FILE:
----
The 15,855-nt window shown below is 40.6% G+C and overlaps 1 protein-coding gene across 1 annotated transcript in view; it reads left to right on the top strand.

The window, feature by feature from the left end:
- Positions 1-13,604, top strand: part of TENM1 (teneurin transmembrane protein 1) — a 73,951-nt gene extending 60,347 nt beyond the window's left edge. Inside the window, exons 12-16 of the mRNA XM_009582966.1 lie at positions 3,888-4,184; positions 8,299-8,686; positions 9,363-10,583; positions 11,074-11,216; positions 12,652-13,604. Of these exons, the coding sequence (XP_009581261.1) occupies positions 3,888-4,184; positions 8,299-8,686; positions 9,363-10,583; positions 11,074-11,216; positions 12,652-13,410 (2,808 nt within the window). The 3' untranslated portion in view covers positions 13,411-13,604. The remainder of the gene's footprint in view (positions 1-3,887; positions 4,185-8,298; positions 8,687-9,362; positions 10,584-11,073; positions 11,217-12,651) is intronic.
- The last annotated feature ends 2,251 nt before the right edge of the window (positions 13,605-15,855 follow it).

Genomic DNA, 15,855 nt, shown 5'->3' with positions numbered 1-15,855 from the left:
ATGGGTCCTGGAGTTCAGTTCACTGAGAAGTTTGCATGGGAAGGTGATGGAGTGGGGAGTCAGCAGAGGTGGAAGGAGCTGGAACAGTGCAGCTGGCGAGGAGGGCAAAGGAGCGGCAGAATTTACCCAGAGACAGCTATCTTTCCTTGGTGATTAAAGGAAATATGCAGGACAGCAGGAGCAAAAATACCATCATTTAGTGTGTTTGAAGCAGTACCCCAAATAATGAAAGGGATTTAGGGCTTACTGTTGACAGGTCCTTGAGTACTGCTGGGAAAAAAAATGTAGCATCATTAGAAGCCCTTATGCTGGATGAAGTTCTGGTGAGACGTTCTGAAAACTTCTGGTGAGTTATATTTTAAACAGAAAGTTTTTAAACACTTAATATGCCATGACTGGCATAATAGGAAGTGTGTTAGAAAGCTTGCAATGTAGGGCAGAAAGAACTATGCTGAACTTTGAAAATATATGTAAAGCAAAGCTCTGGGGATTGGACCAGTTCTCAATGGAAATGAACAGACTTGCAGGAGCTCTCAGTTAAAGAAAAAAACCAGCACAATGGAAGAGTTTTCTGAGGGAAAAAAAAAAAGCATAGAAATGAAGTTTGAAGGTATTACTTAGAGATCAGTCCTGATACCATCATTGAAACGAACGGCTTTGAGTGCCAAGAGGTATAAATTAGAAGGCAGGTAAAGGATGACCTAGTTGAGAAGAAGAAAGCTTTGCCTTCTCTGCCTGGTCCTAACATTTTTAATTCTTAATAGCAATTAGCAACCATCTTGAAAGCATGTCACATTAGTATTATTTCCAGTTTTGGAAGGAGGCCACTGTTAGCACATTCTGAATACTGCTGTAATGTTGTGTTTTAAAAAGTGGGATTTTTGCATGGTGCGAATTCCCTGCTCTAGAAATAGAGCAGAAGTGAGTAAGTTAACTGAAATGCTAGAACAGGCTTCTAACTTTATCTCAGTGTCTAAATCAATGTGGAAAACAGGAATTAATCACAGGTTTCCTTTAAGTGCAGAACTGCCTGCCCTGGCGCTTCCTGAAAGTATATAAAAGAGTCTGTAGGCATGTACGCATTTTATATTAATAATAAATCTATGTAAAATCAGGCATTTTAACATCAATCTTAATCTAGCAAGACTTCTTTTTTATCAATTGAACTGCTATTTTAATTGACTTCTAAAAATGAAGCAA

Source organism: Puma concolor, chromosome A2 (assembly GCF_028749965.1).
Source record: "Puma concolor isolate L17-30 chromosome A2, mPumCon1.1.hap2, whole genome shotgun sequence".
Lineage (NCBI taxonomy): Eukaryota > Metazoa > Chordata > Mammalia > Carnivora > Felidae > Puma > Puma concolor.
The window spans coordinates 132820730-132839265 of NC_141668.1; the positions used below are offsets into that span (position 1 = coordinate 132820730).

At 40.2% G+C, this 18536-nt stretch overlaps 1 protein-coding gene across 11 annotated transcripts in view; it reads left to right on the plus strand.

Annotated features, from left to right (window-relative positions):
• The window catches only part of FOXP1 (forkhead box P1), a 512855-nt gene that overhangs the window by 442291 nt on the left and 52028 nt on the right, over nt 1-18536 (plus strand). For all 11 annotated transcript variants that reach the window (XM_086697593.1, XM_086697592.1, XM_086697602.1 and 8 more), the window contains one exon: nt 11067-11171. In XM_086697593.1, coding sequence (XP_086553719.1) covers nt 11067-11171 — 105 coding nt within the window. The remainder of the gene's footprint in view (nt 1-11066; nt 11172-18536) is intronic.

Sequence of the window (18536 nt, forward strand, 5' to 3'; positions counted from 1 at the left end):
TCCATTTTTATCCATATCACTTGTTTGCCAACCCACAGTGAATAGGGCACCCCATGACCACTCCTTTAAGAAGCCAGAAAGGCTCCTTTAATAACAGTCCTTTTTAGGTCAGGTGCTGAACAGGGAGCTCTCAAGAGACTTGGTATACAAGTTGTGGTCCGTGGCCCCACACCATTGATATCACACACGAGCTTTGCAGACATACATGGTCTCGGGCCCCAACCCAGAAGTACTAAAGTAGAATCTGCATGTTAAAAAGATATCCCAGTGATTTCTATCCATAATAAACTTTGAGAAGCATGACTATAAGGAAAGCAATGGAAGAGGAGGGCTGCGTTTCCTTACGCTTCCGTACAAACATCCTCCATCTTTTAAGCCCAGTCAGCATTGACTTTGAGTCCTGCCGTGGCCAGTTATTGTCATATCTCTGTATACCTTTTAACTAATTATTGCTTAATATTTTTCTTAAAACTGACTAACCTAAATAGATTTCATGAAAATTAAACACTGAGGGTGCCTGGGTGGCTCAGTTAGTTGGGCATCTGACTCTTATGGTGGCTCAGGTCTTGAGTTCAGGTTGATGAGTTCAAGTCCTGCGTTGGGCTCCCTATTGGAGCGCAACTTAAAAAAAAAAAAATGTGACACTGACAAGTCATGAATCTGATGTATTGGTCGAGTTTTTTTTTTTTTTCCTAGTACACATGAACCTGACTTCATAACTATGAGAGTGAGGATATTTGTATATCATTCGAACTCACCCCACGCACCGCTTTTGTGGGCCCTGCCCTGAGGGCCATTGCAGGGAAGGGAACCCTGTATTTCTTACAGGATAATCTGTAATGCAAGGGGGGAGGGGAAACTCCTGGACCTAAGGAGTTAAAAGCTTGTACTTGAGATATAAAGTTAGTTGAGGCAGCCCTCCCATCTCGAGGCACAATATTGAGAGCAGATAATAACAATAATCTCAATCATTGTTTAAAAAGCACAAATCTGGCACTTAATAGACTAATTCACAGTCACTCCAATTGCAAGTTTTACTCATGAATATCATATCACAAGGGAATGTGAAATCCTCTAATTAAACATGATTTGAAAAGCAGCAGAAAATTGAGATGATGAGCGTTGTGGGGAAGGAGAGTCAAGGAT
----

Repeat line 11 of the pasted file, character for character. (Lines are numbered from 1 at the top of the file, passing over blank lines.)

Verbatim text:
At 40.2% G+C, this 18536-nt stretch overlaps 1 protein-coding gene across 11 annotated transcripts in view; it reads left to right on the plus strand.